The Christmas season is upon us and, ho ho ho, it’s time for decorating. The main event for many of us is a Christmas tree, which can be real, meaning it was once alive, or artificial. There are a variety of options for real trees. And within each class of tree, there are choices as well. Fir trees, for example, include: Balsam, Fraser, Canaan and Douglas to name a few. Some real tree enthusiasts remain steadfastly loyal to Spruce or Pine. Because a tree purchased from a lot may shed its needles before the New Year, some people cut down their tree. Today, many tree farms allow you to roam around the selection of trees in the Fall and label your tree for cutting in December. This eliminates all those freezing ventures, stomping through deep snow, trying to select just the right one. Most of us who’ve cut down our own tree have not experienced an adventure equal to that of the Griswald family.
Artificial Trees – From Feathers to Foil
Alas, in my family, we’ve gone to what some may consider the dark side and now have an artificial tree. It’s prelit which eliminates all that tension around stringing the lights. Artificial trees have been around since the 19th century, with Germany developing this new concept in the 1800’s. The German’s used green-dyed goose feathers and attached them to wire branches, which wrapped around a central dowel rod that served as a trunk. The poor geese were now unadorned.
Eventually, the feather trees gave way to ones made from brush bristles. The Addis Brush Company used their toilet brush machinery to construct the trees that were then dyed green. And then, in 1958, aluminum trees were manufactured in Chicago. I have a clear memory of my mother-in-law’s white tree perched atop a card table with a rotating light shining on it, changing it from red to green to blue.
Ornaments and Tinsel
In addition to lighting, there is a plethora of ways to decorate a Christmas tree. Some prefer themed trees using only one color. Other trees may have a variety of shaped and colored ornaments, but still maintaining a theme such as Nutcrackers. My Christmas tree has many Santa’s from my collection and ornaments my children and grandchildren have made. One Little Lucy ornament is quite old, as I made it when I was a child. Notice I did not say how old.
A popular decorative item adorning Christmas trees is tinsel, which has been augmenting Christmas trees as early as the 16th century. It was used to enhance the flickering of candle flames, which were the original tree lights. Candles on a resin-rich tree were, of course, dangerous. To make this custom as safe as possible, branches above the candle had to be carefully trimmed back. In addition, the candles were usually mounted on holders that had a metal dish to catch any hot wax as it dripped.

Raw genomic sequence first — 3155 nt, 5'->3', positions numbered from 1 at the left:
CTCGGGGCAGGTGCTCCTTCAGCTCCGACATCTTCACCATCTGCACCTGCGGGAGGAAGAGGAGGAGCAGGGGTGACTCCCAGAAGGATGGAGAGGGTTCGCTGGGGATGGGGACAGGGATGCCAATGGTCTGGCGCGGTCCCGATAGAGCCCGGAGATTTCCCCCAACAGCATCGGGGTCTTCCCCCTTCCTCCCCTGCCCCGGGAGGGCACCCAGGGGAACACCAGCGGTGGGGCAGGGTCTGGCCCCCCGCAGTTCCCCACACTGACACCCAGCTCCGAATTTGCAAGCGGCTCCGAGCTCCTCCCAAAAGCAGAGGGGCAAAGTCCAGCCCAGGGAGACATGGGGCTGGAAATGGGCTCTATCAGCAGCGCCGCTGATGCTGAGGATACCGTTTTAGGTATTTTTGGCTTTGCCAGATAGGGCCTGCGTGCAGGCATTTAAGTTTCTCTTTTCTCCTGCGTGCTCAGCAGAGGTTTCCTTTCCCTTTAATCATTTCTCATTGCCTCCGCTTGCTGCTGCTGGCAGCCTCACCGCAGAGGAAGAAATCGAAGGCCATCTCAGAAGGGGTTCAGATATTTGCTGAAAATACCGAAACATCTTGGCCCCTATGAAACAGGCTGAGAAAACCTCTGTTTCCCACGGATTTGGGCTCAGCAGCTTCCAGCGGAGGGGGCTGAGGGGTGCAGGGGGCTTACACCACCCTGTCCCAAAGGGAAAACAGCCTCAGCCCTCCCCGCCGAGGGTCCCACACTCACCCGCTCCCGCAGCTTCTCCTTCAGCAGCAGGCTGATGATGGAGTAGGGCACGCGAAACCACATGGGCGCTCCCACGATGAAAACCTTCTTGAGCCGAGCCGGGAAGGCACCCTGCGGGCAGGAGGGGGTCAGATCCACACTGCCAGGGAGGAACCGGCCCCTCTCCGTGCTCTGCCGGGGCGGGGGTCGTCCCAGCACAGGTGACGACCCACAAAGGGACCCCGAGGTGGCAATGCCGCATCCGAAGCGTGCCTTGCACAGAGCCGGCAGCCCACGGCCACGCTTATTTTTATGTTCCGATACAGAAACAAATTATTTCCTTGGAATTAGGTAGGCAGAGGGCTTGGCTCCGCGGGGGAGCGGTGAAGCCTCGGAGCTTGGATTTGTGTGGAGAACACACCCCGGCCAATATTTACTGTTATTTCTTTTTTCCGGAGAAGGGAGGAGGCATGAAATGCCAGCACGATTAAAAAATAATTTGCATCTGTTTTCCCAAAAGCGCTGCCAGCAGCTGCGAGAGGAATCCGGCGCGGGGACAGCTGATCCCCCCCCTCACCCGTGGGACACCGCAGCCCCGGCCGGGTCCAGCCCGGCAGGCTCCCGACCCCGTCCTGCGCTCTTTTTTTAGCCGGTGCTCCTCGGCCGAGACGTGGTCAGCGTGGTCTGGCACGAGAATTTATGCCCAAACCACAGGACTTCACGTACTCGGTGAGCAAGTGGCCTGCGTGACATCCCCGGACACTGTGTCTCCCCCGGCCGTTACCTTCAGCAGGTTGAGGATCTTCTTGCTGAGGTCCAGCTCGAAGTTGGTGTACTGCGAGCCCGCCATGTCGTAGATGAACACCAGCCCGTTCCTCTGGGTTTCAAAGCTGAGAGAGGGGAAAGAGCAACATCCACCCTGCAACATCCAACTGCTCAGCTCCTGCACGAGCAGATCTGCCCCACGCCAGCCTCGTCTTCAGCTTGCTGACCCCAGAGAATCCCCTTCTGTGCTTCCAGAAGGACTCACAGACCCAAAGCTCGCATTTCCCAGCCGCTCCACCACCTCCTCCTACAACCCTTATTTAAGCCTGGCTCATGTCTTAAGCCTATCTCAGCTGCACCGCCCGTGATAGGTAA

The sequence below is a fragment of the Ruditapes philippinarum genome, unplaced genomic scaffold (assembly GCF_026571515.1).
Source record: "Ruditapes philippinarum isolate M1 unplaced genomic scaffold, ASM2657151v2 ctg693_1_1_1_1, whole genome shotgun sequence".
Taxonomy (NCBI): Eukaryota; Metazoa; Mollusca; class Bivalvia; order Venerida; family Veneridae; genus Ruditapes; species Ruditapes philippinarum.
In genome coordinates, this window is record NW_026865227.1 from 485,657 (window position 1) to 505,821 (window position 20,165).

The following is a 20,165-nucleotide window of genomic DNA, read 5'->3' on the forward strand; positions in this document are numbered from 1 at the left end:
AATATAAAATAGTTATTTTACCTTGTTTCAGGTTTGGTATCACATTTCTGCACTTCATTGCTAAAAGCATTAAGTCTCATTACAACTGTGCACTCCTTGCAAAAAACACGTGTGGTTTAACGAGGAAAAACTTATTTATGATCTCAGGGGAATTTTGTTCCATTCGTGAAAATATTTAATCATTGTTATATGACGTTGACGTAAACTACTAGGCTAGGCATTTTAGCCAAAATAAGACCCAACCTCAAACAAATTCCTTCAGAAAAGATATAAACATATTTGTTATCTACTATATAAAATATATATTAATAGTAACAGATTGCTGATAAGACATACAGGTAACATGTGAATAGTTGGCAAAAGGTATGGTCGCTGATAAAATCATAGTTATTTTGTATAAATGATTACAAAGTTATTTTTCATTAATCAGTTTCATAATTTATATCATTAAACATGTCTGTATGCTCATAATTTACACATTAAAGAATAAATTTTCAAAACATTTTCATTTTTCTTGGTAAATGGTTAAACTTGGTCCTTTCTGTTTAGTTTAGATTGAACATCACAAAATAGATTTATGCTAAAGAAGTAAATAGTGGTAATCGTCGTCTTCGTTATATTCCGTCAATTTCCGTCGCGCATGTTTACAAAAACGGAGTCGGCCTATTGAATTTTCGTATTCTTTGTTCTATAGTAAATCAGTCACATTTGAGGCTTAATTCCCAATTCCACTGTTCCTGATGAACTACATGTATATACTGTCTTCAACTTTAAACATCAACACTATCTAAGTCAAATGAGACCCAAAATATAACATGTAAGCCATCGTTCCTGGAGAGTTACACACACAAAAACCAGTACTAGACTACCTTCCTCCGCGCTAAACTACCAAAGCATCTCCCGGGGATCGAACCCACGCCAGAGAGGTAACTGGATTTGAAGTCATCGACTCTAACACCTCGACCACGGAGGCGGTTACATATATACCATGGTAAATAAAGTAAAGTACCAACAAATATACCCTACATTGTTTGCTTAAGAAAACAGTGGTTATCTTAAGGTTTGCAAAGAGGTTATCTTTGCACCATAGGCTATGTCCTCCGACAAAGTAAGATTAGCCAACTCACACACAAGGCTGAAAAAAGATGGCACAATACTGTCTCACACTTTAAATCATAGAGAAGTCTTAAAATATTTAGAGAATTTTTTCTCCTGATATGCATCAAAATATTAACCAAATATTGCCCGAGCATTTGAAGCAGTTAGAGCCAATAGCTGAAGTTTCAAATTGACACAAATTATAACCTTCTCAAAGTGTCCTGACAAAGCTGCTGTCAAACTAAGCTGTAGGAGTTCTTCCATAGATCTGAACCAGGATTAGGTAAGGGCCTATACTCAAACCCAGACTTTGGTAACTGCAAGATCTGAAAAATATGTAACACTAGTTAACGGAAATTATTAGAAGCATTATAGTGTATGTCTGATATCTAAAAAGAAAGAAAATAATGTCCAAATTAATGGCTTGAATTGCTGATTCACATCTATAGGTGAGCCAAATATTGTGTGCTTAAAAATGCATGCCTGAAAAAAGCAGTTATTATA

No Tinsel For Me
My Christmas tree does not contain tinsel. And this is mostly because of my distressing childhood memories regarding placing tinsel on our Christmas tree. Tinsel placement was a tedious and painstaking process supervised by my father. We were all required to do our part, carefully lining up the tinsel on the tree one strand at a time. As a child, I could sit and read for hours, but hours spreading tinsel on the tree? No thank you. When I got older, I realized that if I asked to do the back of the tree, I could get away with less precise tinsel placing. That didn’t last long as my father liked to inspect all sides of the tree. And when he saw that my technique did not meet his standards, I was relegated back to the front.
Spiders To The Rescue
There’s a Ukrainian folk tale explaining the origin of tinsel, spun over and over again, from family to family in Europe. It’s called The Spider and the Christmas Tree , and as is the case with most folk tales, there’s a couple of versions. But they all involve a poor, down-on-her-luck widow with children and a plain Christmas tree with no decorations. While they sleep, spiders come to the rescue, spinning webs that sparkle in the morning light. This story is so popular that natives of Ukraine decorate their modern Christmas trees with spider webs, believing they represent good fortune.
The tale of the Christmas Spider is similar to many magical stories about Christmas traditions. We can create our own magic with personal choices of beautiful Christmas decorations that bring us joy year after year.